The City of Milwaukee Health Department (MHD) has confirmed that 2018 mosquito surveillance in the county has indicated the presence of West Nile virus.
The mosquitos were collected and tested by the University of Wisconsin – Madison Department of Entomology to conduct seasonal West Nile surveillance.
“A positive mosquito test serves as a reminder to all county residents that it is time to take steps to protect themselves against mosquito bites,” said Angie Hagy, Director of Disease Control and Environmental Health.
Most West Nile virus infections in Wisconsin typically occur between June and September, and are transmitted to humans through a mosquito bite. Symptoms of West Nile Virus include: fever, rash, headache and joint pain. Not all mosquitos carry the virus, and only 20 percent of individuals bitten by an infected mosquito will develop symptoms. Individuals age 50 and older and those with underlying medical conditions are most vulnerable to the virus. If you experience symptoms of West Nile Virus, contact your medical provider.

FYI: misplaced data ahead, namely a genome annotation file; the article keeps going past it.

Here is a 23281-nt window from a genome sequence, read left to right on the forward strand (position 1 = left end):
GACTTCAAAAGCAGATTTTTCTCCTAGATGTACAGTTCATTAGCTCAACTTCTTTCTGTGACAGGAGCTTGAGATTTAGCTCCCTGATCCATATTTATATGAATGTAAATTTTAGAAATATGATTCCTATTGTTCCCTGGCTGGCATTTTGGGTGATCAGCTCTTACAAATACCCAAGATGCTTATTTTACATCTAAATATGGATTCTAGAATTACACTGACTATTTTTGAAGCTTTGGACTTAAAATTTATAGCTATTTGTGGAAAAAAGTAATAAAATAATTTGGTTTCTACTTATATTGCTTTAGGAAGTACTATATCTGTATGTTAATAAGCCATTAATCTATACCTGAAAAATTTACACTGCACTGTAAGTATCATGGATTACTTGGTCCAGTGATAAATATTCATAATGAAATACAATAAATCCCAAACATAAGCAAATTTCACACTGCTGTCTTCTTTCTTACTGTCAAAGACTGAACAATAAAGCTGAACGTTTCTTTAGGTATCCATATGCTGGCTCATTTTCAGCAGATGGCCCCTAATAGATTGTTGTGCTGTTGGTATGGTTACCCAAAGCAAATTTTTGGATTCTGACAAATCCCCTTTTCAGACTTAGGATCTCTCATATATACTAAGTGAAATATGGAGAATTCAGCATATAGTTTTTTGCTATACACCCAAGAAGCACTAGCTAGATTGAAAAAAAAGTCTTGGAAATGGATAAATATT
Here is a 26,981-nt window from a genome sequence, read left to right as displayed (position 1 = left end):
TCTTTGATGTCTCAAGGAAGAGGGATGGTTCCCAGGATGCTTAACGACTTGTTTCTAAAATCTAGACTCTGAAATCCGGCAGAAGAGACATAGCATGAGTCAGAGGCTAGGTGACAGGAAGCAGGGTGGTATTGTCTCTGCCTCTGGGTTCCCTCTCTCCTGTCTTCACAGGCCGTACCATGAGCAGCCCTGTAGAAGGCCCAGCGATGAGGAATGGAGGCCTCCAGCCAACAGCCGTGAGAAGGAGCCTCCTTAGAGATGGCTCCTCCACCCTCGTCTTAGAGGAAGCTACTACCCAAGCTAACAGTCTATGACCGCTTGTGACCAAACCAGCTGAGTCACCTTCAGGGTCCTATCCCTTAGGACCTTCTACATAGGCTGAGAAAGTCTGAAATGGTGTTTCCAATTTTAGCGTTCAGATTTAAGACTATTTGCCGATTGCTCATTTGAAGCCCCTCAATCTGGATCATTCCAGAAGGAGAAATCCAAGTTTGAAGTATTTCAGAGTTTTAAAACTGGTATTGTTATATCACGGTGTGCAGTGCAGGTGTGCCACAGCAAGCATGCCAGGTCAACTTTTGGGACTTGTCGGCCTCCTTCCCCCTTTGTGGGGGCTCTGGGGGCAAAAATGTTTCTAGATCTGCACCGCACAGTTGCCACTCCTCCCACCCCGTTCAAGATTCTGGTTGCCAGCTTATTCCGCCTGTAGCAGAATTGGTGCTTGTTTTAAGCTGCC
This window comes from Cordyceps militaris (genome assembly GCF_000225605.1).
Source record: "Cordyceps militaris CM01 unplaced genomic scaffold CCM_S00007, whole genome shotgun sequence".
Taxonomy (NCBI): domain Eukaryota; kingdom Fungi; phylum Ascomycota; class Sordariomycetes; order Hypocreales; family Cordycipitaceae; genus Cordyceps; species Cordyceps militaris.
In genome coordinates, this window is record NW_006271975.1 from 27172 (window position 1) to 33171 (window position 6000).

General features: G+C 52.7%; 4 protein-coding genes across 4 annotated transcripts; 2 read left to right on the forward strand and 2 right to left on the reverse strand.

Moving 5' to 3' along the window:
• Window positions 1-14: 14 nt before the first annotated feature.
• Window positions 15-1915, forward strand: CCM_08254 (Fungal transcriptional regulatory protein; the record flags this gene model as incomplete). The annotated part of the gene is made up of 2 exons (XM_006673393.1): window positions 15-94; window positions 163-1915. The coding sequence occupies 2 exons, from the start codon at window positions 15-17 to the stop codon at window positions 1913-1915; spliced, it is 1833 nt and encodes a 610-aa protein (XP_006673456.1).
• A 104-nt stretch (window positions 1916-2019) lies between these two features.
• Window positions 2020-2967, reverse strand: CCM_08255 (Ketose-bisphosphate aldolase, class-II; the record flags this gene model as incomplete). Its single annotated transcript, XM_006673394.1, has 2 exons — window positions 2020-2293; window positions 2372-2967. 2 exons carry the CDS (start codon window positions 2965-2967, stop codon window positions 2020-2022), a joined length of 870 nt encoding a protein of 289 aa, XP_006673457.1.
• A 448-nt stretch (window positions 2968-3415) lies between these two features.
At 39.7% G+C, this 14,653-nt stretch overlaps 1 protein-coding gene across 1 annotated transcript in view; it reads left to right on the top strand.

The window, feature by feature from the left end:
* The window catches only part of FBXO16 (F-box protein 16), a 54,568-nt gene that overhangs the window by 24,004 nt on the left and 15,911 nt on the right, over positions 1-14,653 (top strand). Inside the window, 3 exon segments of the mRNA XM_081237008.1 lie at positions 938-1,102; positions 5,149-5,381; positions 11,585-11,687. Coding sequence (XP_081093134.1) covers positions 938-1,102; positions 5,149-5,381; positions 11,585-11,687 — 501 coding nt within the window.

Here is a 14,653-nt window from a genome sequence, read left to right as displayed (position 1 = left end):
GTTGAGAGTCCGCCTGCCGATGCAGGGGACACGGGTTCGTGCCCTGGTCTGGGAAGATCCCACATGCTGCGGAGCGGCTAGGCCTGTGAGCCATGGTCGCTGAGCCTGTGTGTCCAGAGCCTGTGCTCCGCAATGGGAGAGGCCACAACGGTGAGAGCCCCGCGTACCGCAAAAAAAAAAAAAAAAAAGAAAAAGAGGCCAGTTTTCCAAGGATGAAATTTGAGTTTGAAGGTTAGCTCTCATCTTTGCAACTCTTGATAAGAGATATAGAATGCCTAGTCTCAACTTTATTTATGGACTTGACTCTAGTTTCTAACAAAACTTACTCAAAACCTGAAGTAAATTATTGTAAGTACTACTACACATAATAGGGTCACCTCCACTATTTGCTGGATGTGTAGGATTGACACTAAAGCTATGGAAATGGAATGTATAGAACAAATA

Protect Yourself from Mosquito Bites
To protect yourself and your family from mosquito bites, the City of Milwaukee Health Department recommends:
- Limiting time outdoors and wearing long-sleeved shirts, long pants, socks and shoes at dusk and dawn when mosquitos are most active.
- Applying an insect repellant with DEET, IR 3535, picaridin, or oil of lemon eucalyptus to clothing as well as exposed skin. Always apply according to the label instructions.
- Preventing mosquitos from breeding by removing stagnant water from areas such as flowerpots, plastic containers, gutters and downspouts. Water in birdbaths and pet dishes should be changed at least every three days. Swimming pools, outdoor saunas and hot tubs should be cleaned and chlorinated. Pool covers should be drained of standing water.
- Trimming tall grass, weeds, and vines as mosquitoes use these areas to rest during hot daylight hours, and landscaping to prevent water from pooling in low-lying areas.
- Mosquito-proofing your home by fixing holes in screens, windows, and doors.
For more information, visit Milwaukee.gov/health.